Similarly, a set of Strengths-Based Integrated Values can help guide the principles of the practice and will likely benefit from understanding the core values of everyone in the practice team. Given that we all bring our whole selves to work, it is critical to integrate our core life values along with our core work values in articulating the integrated values at play with all members of the practice team. The team’s dominant strengths may define core values, or they may help identify how these values are likely to show up in the day to day running of the practice.

While relatively small, a strengths-based practice relies heavily on the quality of relationships within the team and trust is often built on shared experience and mutual respect for the unique talents each person brings to the organisation. Mapping the complementary strengths partnerships across the team is a vital step in ensuring everyone is positioned to do what they love and what they do best, while delegating or outsourcing what they love least and what they do worst. What is essential is to consciously identify why a complementary partnership is thriving and invest in strategies to lift the effectiveness of that partnership even further.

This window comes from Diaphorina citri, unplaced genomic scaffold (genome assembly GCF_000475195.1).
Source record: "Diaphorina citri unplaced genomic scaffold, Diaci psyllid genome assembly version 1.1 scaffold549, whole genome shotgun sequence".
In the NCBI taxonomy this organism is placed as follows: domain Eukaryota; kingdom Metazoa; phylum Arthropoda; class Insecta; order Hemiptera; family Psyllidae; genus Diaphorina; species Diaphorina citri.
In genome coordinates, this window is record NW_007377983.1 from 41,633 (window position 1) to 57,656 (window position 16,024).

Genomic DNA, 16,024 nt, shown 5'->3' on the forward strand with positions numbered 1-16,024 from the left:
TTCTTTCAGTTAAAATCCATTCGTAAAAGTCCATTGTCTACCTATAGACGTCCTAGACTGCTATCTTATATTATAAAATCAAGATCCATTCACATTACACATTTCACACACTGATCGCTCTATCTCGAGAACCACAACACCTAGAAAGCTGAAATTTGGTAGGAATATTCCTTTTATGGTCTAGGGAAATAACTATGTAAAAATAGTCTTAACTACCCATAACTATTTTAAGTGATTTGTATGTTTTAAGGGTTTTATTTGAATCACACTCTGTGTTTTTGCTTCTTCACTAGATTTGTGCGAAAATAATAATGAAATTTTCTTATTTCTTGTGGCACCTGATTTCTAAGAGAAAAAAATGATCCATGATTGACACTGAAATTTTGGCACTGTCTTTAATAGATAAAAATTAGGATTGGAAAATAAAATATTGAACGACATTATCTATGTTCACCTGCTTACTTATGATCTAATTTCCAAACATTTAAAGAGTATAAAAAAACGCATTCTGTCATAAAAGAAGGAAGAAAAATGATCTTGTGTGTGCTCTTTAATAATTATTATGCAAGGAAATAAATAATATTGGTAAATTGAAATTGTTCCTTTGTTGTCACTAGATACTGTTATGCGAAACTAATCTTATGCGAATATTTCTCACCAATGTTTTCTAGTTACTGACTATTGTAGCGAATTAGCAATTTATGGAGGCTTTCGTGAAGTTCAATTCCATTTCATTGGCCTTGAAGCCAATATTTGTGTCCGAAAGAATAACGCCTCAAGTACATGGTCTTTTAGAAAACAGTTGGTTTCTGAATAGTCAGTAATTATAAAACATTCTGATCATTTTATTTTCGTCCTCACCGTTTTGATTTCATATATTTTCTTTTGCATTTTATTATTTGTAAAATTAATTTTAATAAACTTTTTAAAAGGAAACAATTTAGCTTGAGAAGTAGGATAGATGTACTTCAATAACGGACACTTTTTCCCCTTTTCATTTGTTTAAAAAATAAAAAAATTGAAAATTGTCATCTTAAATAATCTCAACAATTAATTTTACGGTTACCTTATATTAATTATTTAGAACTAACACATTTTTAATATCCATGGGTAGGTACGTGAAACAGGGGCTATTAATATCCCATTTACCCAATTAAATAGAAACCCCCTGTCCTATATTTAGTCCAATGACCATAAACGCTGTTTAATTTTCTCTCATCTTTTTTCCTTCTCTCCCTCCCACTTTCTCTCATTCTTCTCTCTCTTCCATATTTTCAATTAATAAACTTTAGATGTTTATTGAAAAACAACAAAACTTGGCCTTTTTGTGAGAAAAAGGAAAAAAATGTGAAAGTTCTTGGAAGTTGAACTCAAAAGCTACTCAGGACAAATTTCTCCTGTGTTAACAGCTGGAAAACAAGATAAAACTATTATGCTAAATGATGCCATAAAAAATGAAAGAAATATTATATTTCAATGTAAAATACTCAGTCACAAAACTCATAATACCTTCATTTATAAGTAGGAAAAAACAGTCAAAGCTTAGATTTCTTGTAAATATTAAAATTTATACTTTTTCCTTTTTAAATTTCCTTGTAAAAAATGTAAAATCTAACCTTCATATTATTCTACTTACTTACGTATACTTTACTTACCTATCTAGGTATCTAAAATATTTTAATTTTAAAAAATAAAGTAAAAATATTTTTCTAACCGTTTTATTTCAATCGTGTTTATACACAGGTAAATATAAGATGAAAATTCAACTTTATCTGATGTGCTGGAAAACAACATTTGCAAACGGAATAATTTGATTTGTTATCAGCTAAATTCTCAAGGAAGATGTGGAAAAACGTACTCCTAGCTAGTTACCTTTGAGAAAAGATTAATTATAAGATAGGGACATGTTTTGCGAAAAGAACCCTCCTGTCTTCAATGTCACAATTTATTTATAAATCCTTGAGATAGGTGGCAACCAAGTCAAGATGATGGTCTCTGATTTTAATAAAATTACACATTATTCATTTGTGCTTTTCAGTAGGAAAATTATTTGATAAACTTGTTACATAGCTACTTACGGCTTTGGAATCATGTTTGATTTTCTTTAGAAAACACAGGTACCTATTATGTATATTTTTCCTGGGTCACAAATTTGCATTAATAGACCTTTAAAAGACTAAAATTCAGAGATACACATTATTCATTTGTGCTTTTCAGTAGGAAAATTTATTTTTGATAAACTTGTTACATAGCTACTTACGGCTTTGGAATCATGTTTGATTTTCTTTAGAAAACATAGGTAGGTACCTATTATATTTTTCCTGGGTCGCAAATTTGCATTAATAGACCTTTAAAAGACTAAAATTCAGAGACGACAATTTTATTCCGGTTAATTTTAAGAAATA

The practice owner’s leadership style has a role to play in how they lead their team, and how they bring leadership to their strategic partners, outsource partners and to their clients.  Conscious competence around how their dominant themes contribute to their leadership style will ensure a level of authenticity and effectiveness in all their key relationships. Understanding whether they lead with Purpose, Values, Brand or Vision (inspired by Jim Collins’ Good to Great) and whether they are most suited to inspiring Hope, Trust, Stability or Compassion (inspired by Tom Rath’s Strengths-Based Leadership) can help simplify a practice owner’s focus when leading others.

A complementary example of a Strengths-Based Practice are those running a Thought Leadership Practice (see book of same name by Matt Church, Peter Cook, Scott Stein). One of the principles of being a thought leader is the discipline to focus on thinking, selling, and delivering in the service to others through your unique contribution to the world. The thought leaders journey involves climbing a belt ladder (like the martial arts) which stipulates specific actions at each stage of the ladder. I offer a strengths-based lens to the thought leaders’ journey, and suggest choosing actions to support thinking, selling and delivery that are congruent with the dominant strength themes of the practice owner. This has the potential to make the journey more effective, faster and/or more enjoyable along the way.